Tax “holidays” may do more for retailers than consumers

Billed as offering financial help for parents and teachers who spend, by one study’s account, an average of $500 a year on classroom supplies, the end of summer has retailers holding their annual back-to-school sales across the country. The effort is bolstered by so-called “tax holidays” on sales in nearly 20 states. 

Starting Friday and running through Sunday, Tennessee retailers are not charging a tax on clothing and school supplies that cost less than $100 each, while shoppers in Florida get a similar break next weekend. All told, 17 states will hold a sales tax holiday in 2018, down from a peak of 19 states in 2010, and up from 16 states last year, according to the Tax Foundation. 

But as states opt in or out — Massachusetts has established a permanent sales-tax holiday one weekend in August, starting next year — there’s debate over the costs and benefits of the practice. 

“The sales tax holiday gives consumers a much needed break and supports business across the Commonwealth for our hardworking retailers,” Massachusetts Gov. Charlie Baker said in a statement supporting making the tax-holiday weekend a fixture.

In years past, Massachusetts refrained from holding the tax holiday, which costs the state about $20 million a year, when its coffers were low. 

“It’s a good idea, in general, I would guess, as long as it doesn’t impact the revenue of the state, because we’ve got to spend money on things,” Neil Robinson, a Northampton resident told a local news outlet. 

“It’s always good for business to have the sales-tax free weekend,” Monte Newman, the store manager at Manny’s Appliances in Hadley, Massachusetts, said.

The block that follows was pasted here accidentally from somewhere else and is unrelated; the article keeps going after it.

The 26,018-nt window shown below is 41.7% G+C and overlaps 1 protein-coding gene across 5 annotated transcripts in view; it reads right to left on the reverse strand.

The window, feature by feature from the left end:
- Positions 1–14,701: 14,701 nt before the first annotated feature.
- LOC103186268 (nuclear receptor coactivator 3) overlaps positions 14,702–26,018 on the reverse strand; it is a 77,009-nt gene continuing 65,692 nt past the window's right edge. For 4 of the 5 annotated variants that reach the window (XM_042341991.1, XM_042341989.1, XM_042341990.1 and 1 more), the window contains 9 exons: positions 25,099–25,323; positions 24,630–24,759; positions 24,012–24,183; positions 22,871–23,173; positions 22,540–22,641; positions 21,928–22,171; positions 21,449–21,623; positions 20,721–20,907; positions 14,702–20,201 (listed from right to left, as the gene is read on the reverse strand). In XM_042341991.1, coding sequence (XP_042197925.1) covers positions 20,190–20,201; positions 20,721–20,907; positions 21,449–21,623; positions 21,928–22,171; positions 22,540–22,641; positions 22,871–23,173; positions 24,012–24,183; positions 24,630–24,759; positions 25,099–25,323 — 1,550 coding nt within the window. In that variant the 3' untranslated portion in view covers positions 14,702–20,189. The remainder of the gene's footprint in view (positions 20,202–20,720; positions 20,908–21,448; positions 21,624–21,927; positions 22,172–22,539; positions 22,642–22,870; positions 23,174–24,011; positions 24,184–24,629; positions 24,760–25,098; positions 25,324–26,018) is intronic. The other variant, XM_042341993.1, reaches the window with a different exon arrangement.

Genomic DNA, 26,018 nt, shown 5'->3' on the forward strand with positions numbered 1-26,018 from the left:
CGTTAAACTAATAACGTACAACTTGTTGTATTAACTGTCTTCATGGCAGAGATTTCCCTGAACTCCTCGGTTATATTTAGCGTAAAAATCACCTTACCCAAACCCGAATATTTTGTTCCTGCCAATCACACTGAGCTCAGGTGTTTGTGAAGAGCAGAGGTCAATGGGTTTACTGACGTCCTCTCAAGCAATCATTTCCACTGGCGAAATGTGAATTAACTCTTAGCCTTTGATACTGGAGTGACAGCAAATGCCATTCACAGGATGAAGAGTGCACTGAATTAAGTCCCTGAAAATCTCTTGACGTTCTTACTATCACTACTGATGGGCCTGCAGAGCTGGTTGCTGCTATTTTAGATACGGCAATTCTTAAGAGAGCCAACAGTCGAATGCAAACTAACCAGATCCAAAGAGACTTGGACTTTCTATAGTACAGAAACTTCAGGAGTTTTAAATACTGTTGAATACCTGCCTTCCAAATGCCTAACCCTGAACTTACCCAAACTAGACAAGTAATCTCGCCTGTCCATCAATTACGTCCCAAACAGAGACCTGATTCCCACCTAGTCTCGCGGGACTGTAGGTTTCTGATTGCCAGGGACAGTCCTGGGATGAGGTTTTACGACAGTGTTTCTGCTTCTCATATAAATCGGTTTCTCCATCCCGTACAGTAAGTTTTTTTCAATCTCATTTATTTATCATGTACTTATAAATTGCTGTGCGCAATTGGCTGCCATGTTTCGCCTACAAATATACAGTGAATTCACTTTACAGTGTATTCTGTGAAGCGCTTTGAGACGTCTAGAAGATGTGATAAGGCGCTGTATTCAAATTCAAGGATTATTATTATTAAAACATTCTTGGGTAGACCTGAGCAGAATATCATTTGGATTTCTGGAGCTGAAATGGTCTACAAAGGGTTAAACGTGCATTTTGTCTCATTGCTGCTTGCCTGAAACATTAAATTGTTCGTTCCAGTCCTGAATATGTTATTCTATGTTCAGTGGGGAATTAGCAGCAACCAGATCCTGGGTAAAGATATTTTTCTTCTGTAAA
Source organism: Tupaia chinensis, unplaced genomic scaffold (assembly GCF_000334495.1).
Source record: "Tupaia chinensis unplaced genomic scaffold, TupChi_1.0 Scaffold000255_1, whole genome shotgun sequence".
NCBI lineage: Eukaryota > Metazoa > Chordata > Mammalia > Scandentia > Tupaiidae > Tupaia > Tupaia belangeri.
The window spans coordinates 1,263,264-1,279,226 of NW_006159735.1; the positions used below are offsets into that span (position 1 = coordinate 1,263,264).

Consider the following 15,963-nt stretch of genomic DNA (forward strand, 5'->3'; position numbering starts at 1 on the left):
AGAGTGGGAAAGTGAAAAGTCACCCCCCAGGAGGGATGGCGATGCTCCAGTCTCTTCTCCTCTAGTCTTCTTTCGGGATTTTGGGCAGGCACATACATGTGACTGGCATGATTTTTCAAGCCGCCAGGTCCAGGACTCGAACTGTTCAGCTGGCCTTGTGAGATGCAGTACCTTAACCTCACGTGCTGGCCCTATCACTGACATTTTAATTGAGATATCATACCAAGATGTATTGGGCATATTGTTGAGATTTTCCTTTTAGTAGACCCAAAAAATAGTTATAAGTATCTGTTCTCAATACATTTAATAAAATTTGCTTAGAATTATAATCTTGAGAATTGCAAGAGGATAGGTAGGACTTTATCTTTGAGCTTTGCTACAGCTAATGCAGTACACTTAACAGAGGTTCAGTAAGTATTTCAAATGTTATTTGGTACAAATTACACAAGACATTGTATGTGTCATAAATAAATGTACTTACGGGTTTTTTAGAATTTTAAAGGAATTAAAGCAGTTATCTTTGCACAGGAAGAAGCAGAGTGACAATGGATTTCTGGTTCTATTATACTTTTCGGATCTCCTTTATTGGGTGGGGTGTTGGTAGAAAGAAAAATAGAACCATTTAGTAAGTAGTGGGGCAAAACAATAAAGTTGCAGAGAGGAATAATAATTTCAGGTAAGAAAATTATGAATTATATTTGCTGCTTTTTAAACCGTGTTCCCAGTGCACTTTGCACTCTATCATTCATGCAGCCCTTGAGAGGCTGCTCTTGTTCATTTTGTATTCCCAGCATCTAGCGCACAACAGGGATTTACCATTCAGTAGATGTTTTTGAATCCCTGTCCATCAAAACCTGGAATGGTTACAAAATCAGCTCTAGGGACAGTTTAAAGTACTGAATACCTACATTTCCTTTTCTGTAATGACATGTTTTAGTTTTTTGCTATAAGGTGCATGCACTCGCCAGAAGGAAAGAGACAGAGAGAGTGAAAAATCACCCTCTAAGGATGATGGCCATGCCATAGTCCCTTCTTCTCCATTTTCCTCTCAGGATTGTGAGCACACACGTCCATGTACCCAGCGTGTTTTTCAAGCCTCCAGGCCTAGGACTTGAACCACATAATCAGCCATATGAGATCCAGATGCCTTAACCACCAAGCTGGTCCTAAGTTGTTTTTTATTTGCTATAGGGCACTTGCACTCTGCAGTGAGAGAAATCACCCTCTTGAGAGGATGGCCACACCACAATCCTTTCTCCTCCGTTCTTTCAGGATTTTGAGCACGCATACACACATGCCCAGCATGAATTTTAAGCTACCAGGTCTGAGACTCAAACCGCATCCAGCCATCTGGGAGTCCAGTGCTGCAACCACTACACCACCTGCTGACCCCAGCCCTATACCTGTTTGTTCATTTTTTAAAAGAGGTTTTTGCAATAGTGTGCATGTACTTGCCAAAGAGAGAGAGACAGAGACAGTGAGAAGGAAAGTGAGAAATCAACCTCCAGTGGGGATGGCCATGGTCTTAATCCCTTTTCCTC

In Georgia, lawmakers have taken the opposite route, declining to renew the state’s long-running sales tax holiday for a second consecutive year, after both the right-leaning Tax Foundation and the left-leaning Georgia Budget & Policy Institute called it bad public policy. The state entity successfully argued the sales holiday, which it estimates costs the state about $40 million a year and local governments another $30 million in tax revenue, is too costly for a state that still includes “austerity cuts” in school-funding budgets. 

Conversely, Wisconsin Gov. Scott Walker in April used his veto power to create a five-day holiday in early August from paying sales taxes for back-to-school shoppers, at an estimated cost to the state of $14.8 million.

Some retailers raise prices during such tax holidays, offsetting consumer savings, according to the findings of a July study by the Tax Foundation. Tax holidays don’t promote economic growth or significantly increase purchases, but rather shift the timing of when they are made, the think tank found.

As Heather Colvin, the newly elected PTA Council president for Glynn County Schools in Georgia told the Brunswick News: “I just do what every other mom does … I try to stock up when they do have the deals on the things I know my students will have to have all year — paper and pencils, things like that.”

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